“A lot of the boom is upcountry, and that is politically driven, partly, because that’s where Thaksin’s supporters are,” said Wood at CLSA.
The poverty rate in Thailand fell to 13 percent of the population in 2011 from 58 percent in 1990, according to the World Bank, but per capita gross domestic product in Isaan in 2011 was still less than an eighth of that of Bangkok at $1,600 a year, according to the state planning agency, the NESDB.
That is changing. Government policies have pushed up purchasing power by subsidising agricultural products such as rice, tapioca and rubber. Under Yingluck’s government, farmers have been paid 15,000 baht per tonne of unmilled rice, a 50 percent premium over market prices, according to exporters.
“During the Thaksin and Yingluck era, a lot has been given to Isaan, and the amount of money being poured into the region is significantly more than previous governments spent,” said Ittiphol Treewatanasuwan, mayor of Udon Thani, once a U.S. Air Force base for anti-communist operations in Southeast Asia.
Lives are being transformed. Panjaporn Phatanapitoon, general manager of the 168 Platinum Mall, said people in the northeast were now better educated, attitudes were evolving fast and urbanisation would come much more quickly than in Bangkok.
The 2006 coup that toppled Thaksin caused years of unrest, but political calm has returned since Yingluck’s election win.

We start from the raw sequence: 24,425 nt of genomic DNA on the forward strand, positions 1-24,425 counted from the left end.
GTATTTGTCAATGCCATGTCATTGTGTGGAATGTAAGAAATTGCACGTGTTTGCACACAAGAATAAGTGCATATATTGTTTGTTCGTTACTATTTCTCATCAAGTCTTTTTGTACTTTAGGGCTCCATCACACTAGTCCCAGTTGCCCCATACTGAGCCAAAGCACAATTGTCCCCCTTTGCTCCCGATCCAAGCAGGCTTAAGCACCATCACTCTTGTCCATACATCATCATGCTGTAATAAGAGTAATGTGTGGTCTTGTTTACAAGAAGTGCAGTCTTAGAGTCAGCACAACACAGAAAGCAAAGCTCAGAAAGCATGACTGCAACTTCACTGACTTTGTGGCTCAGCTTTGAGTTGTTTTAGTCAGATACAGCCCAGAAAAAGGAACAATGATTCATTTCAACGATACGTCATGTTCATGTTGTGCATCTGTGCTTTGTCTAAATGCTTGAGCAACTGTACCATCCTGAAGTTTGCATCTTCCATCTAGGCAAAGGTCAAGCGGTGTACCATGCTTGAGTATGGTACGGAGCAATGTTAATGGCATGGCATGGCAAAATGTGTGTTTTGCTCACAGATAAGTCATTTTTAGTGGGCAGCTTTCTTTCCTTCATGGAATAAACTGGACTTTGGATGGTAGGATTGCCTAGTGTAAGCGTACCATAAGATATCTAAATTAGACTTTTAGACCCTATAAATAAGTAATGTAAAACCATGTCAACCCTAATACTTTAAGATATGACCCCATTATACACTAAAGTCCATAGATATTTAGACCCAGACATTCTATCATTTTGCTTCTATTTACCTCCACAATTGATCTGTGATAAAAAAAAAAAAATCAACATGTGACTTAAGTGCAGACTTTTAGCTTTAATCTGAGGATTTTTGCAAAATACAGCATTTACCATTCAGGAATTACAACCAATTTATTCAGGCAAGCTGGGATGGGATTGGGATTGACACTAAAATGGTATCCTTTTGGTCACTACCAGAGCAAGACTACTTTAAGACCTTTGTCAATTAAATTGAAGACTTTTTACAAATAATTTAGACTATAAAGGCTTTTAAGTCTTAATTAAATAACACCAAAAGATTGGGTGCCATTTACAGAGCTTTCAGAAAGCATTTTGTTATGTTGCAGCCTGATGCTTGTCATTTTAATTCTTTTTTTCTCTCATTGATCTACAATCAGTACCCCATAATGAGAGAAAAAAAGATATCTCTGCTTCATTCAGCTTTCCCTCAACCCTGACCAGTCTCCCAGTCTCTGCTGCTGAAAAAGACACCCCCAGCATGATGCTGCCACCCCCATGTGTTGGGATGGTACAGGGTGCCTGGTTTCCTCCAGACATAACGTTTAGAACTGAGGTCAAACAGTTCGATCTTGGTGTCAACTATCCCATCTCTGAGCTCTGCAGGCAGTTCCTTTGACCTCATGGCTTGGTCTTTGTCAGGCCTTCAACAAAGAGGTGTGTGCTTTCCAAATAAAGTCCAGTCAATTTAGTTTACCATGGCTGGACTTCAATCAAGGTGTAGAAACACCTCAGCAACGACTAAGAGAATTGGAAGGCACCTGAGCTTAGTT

“When we change the politicians, they change the policy. If there are more changes to these policies, it will damage the economy,” said Uthai Uthaisangsuk, a senior vice president at property developer Sansiri Pcl SIRI.BK.
Sansiri is developing two $127 million condominium projects in Khon Kaen, 240 miles (380 km) northeast of Bangkok, in 2013 and plans a third for $35 million in 2014.
“At least five years and then we’ll get something done,” Uthai said, highlighting the need for a high-speed train and further infrastructure.
Now such plans are in hand, given impetus by floods that devastated the industrial central region, near Bangkok, in late 2011.
“Logistics providers and consumer products are moving upcountry because of the floods,” said Patan Somburanasin, general manager of TPARK, a logistics company and subsidiary of TICON Industrial Connection Pcl TICON.BK, which is investing up to 2 billion baht in a 79-acre logistics park in the northeastern city of Khon Kaen.
Isaan should also profit as factories and distribution centres move in ahead of an EU-style ASEAN Economic Community (AEC) planned by the Association of Southeast Asian Nations (ASEAN) from late 2015 or 2016.
The AEC’s East-West corridor, a motorway and infrastructure route for trade, will stretch from Vietnam’s Danang port through Laos, Thailand and Myanmar to the Andaman Sea, cutting through the centre of the northeast and its commercial hub of Khon Kaen.
That will support Thailand’s ambitions to position itself as a gateway to China via road and rail links through Laos, itself seeing dramatic economic change.
The infrastructure programme and the urbanisation it will foster, if the plan goes ahead, will support Thai growth into the future, Credit Suisse said in a report, raising its estimate of trend GDP growth in 2014 to 2018 to between 4.5 and 5.0 percent from 4.2 percent.